NTSB: Conrail studied problems day before NJ crash
PAULSBORO, N.J. (AP) — Conrail crews had reports of signal problems at a New Jersey railroad bridge weeks before a train derailment Friday, and were studying the problem the day before the crash and resulting chemical leak, federal investigators said Sunday.
Seventy people went to a hospital following the derailment. More than 100 people are expected to remain out of their homes this week while crews try to remove the hazardous material, vinyl chloride, from a ruptured tanker.
The National Transportation Safety Board cannot examine the scene until the chemicals are removed. But the agency this weekend began reviewing records with a focus on both the signal problems reported recently and a 2009 train derailment on the same bridge.
Conrail regularly moves tons of hazardous material over the low bridge, which was originally built in 1873. The bridge straddles Mantua Creek, a tributary near the Delaware River in the industrial town of Paulsboro. The bridge operates like a garden fence, with a section that swings sideways to open for boat traffic, then closes and locks into place to accommodate freight trains.
The NTSB will focus its probe on the locking mechanism and signal devices. The signals are triggered by sensors on the bridge, not by dispatchers.
"This is a very complex (bridge) operation," NTSB Chairman Deborah Hersman said at a news conference Sunday. "There is a lot of tonnage that goes over this bridge and a lot of hazardous materials."
Conrail crews in recent days and weeks had been reporting problems with the signal, and the rail company had been looking into the problem the day before, she said.
The veteran two-person crew operating the CSX train Friday was familiar with the route and had run it the three previous nights. They had started their shift at 3 a.m. in Camden and were surprised to get a yellow signal when they approached the bridge at about 7 a.m. They used a keypad device, similar to a garage door opener, to try to get a green light, to no avail. The pair then stopped the train for several minutes, examined the tracks, and got permission from a dispatcher to proceed, Hersman said.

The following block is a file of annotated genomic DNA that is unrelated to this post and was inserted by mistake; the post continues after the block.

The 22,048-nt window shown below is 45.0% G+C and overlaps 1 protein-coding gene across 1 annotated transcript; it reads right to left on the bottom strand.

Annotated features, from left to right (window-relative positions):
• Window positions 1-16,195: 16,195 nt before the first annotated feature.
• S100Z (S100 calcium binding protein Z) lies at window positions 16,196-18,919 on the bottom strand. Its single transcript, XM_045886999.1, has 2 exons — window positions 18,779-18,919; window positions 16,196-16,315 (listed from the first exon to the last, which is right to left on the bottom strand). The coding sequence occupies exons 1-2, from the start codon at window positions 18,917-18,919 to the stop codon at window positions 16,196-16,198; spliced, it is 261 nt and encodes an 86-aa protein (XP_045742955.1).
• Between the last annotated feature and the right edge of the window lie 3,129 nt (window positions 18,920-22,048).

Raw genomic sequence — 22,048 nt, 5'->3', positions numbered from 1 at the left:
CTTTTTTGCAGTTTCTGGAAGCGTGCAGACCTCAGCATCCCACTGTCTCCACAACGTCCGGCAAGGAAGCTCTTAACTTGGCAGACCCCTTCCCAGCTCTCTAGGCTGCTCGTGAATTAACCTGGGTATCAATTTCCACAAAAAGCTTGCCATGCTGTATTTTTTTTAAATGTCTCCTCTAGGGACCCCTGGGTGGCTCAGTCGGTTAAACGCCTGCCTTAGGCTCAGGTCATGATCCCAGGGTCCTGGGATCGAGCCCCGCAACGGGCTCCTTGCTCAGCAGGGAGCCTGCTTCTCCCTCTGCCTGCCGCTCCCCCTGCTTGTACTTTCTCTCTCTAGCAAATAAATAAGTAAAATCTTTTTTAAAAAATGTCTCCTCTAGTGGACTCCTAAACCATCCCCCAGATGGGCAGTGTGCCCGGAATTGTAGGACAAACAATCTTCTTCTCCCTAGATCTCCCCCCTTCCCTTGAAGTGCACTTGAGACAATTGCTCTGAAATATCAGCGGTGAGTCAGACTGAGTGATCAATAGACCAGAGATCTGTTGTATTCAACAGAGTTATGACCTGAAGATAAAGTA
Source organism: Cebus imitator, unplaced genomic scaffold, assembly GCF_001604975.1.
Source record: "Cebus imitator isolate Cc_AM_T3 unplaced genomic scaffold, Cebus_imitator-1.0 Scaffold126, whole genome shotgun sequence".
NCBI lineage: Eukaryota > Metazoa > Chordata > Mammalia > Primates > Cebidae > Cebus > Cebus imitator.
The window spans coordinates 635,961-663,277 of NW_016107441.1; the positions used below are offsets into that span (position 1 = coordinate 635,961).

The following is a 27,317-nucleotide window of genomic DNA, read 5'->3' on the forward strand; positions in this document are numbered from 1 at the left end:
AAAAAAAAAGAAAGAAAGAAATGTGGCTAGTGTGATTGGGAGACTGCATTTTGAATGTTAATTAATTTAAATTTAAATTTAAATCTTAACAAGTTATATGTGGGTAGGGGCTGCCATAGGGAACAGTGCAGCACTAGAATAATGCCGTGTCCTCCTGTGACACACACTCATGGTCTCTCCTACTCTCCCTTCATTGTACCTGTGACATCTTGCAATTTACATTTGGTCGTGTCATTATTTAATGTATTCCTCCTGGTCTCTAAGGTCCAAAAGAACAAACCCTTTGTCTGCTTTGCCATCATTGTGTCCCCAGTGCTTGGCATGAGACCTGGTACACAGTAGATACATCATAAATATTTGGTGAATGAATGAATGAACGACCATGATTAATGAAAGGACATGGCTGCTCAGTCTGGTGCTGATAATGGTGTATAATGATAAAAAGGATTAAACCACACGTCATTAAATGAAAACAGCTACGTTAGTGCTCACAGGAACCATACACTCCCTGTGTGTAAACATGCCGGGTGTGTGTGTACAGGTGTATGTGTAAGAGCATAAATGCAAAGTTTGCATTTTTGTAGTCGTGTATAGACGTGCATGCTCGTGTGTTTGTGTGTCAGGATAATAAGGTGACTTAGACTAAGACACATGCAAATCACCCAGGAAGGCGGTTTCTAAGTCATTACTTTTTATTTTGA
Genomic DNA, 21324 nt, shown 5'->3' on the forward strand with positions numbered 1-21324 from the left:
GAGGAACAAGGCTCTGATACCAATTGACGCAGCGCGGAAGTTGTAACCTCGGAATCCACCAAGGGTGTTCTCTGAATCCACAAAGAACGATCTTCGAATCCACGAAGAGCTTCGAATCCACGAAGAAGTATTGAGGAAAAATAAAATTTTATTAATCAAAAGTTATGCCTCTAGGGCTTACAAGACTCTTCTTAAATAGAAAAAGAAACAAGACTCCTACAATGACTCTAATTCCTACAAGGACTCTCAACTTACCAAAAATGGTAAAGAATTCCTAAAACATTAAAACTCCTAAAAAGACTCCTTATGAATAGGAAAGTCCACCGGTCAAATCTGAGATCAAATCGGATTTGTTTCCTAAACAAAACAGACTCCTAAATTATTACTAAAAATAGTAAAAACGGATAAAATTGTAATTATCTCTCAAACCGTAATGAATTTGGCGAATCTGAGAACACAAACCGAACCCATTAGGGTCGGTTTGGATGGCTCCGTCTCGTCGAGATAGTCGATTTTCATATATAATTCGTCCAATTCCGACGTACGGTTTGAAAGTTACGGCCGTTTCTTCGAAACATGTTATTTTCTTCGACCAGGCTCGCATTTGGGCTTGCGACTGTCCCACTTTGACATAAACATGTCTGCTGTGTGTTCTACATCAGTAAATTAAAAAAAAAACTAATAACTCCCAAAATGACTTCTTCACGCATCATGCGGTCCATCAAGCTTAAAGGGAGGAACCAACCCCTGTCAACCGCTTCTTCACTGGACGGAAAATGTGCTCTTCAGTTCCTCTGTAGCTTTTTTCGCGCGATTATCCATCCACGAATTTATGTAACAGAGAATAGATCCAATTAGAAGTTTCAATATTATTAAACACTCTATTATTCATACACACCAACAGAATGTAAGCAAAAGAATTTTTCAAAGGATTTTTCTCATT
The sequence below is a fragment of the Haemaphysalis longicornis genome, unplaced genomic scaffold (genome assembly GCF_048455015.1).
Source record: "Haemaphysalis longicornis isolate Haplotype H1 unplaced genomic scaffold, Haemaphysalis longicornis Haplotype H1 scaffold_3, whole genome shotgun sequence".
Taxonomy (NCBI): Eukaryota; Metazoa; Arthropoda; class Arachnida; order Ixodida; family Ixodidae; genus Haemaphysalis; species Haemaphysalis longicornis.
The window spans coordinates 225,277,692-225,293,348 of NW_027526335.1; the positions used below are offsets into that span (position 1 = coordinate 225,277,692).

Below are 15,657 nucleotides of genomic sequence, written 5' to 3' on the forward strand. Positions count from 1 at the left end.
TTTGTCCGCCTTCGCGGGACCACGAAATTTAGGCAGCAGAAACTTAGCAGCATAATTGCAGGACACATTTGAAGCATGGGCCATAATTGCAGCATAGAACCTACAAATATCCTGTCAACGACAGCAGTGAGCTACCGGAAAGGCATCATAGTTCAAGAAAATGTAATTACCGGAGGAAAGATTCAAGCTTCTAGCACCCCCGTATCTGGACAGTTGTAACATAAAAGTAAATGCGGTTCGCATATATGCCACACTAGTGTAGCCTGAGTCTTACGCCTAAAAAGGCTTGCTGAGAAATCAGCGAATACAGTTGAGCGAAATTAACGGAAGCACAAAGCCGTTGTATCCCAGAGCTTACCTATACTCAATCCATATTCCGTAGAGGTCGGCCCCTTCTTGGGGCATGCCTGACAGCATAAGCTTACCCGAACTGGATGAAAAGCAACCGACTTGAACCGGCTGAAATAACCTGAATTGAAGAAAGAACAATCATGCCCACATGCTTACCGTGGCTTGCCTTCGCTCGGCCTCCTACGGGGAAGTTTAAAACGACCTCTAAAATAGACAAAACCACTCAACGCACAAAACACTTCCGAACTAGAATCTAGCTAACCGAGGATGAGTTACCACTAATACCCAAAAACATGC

The two locomotives and five tanker cars made it across before the crew looked back to see the bridge "collapse" and a pileup of cars in the creek. The one that ruptured had been struck by another tanker, she said.
Recordings of various data so far support the crew's account, investigators said. However, authorities are not yet sure whether the bridge deck actually collapsed or shifted.
Residents who went to a hospital Friday were treated for respiratory problems and eye irritation. None of the injuries was believed to be serious.
A team of NTSB investigators arrived in the region Saturday with scanners and other equipment to study the wreckage site, but they cannot get to the scene until the vinyl chloride is pumped out. The Coast Guard, Conrail and other agencies were coordinating that cleanup. But they were not sure how much of the gas in the ruptured tanker has liquefied, or how long it might take to remove.
"It could be a sludge, or even a solid. That will slow down any pumping operation," Coast Guard Capt. Todd Wiemers said Sunday.
There's a risk of another chemical leak until that work is done. So officials plan to keep the evacuation order in place through Saturday in a 12-block area that includes 48 homes, a private elementary school, a Head Start center and a few small businesses.
Three public schools in other parts of town will remain open.
"We'd rather have the kids in a controlled environment," Paulsboro Fire Chief Alfonso Giampola said. "Should something go awry, we know where they are."
As of Sunday, about 100 people were staying in motels, while an unknown number are with friends and family, said state Assemblyman John Burzichelli, a former mayor of Paulsboro.
Once that job is complete, the other wrecked tankers will be removed by crane.
The bridge usually supports at least three major trains each day serving refineries and other customers in the area.
The NTSB plans to review how the bridge was rebuilt after the coal train derailed there in 2009. That wreck was blamed on a bridge misalignment.
Investigators also want to learn if the tidal surge or debris from Superstorm Sandy may have caused problems at the bridge, although the area was not among those hardest hit by the storm.